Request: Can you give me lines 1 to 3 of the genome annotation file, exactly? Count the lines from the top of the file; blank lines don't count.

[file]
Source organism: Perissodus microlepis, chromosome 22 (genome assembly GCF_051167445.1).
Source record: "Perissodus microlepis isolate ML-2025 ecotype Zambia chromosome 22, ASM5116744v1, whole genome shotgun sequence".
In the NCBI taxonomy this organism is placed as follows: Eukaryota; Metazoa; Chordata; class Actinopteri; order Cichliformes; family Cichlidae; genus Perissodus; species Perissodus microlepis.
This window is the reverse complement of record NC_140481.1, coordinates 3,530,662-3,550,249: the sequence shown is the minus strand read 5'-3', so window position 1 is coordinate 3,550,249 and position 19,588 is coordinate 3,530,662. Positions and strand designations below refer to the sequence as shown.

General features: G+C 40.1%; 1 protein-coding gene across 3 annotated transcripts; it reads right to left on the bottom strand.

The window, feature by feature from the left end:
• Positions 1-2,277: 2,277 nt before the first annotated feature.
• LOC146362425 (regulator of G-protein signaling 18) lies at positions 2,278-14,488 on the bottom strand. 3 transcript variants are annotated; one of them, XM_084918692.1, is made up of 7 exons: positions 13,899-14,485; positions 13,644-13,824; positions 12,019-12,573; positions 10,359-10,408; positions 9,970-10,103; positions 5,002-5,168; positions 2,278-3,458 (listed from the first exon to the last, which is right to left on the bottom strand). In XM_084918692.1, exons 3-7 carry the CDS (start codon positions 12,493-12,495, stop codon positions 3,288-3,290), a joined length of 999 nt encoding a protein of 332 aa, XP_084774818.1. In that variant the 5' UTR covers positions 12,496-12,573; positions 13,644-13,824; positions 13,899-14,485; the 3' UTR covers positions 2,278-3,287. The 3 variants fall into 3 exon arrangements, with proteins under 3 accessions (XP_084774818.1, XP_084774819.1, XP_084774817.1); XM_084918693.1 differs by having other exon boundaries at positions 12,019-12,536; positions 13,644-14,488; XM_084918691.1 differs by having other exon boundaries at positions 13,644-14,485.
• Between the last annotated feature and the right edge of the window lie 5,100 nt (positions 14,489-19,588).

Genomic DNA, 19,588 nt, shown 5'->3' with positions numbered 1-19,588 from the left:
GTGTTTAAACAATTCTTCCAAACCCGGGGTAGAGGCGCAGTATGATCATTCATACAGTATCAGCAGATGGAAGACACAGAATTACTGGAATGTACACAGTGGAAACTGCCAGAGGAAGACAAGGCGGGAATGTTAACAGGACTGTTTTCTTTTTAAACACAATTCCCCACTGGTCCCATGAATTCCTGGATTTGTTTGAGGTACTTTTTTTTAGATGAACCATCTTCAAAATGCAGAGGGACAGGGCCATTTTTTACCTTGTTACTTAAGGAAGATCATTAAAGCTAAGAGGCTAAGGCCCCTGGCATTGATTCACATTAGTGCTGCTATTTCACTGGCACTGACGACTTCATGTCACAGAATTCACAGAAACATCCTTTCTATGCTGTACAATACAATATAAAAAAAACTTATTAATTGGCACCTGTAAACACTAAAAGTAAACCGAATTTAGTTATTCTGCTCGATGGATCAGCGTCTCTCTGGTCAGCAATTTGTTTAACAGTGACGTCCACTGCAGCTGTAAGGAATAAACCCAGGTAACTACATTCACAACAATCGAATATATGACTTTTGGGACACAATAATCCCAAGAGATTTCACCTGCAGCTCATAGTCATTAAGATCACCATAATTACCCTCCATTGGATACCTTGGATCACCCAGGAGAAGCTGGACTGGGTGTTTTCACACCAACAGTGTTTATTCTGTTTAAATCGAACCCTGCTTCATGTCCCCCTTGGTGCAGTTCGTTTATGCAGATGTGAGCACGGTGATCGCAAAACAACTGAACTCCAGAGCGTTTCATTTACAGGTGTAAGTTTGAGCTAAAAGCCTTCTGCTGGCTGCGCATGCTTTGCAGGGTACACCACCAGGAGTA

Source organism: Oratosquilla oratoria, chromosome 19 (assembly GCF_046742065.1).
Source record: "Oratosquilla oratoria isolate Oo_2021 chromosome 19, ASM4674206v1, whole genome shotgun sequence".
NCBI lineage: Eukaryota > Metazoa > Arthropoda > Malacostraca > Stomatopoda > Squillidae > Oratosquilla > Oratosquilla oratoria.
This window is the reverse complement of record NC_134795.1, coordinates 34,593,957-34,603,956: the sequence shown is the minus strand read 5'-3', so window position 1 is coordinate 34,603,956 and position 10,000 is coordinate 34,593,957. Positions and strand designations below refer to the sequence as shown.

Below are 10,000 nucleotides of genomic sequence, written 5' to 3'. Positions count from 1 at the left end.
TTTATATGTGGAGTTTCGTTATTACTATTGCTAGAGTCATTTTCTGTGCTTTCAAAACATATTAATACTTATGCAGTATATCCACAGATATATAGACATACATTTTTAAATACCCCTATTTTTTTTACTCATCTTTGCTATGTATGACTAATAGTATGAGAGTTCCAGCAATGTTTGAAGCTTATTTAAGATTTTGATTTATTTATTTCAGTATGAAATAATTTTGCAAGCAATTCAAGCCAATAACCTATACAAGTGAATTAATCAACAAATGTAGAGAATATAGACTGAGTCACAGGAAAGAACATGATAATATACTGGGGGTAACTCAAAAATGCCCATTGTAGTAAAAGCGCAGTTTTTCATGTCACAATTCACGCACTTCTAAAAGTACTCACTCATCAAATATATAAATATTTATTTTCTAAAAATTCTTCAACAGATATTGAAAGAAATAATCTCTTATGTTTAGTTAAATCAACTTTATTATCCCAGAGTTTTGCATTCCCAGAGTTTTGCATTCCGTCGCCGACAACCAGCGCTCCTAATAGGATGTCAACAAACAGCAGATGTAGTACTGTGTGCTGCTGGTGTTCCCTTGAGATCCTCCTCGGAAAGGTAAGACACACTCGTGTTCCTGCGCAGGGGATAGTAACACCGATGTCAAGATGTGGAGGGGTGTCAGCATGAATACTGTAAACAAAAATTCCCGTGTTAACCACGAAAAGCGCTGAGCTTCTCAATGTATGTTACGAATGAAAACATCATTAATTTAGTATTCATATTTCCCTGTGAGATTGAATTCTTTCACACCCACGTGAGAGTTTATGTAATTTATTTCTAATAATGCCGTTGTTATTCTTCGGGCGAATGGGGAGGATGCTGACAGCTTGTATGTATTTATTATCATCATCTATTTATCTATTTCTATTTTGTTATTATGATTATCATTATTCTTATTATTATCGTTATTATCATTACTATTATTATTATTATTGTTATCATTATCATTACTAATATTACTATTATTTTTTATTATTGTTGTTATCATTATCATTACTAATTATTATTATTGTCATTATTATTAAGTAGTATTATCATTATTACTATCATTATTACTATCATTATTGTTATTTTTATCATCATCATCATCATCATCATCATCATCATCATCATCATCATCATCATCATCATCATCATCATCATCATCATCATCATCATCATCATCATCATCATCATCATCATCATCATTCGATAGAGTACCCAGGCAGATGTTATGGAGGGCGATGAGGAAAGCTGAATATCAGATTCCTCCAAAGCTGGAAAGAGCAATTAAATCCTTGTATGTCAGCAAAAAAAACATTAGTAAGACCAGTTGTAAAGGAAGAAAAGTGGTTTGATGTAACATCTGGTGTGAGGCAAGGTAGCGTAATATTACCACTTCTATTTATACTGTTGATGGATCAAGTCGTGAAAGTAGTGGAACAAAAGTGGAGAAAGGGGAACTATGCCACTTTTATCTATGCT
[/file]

Source organism: Perissodus microlepis, chromosome 22 (genome assembly GCF_051167445.1).
Source record: "Perissodus microlepis isolate ML-2025 ecotype Zambia chromosome 22, ASM5116744v1, whole genome shotgun sequence".
In the NCBI taxonomy this organism is placed as follows: Eukaryota; Metazoa; Chordata; class Actinopteri; order Cichliformes; family Cichlidae; genus Perissodus; species Perissodus microlepis.